This 1984 New York session finds tenor saxophonist Grossman in full voice, causing us once more to wonder how it was he got lost in the shuffle following his breakout years with Miles Davis. Roughly a decade later, he has become a more broad-based player, expanding the rich harmonic and rhythmic texture inherited from Coltrane with a sure and winning sense of melody closer in spirit to Sonny Rollins. Hear, for example, his take on Cannonball Adderley’s “Wabash,” on which he moves smoothly between lightly flowing bop and harder-edged lines that suggest different ways to take the tune-but keeps all this under rein, building steadily to a wonderful peak that introduces the piano solo from Hugh Lawson. His “Night in Tunisia,” by contrast, cuts more of a Traneish line. Grossman and Lawson are joined by Juni Booth on bass and Masahiro Yoshida on drums, both of whom turn in solid performances.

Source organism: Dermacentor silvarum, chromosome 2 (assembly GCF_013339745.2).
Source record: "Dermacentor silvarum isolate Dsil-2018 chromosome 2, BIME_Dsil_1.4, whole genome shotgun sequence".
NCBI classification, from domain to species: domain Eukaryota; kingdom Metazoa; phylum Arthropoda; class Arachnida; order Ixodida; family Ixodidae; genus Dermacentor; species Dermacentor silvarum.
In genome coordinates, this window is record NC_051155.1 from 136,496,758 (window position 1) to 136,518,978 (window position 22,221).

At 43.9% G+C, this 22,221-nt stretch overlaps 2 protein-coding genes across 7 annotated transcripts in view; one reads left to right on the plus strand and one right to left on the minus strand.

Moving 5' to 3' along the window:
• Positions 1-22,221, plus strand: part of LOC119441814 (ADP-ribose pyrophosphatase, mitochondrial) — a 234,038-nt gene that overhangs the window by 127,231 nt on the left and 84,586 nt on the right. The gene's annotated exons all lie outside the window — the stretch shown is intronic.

This is the 1st of your 3 free articles
Become a member for unlimited website access and more.
FREE TRIAL Available!
Already a member? Sign in to continue reading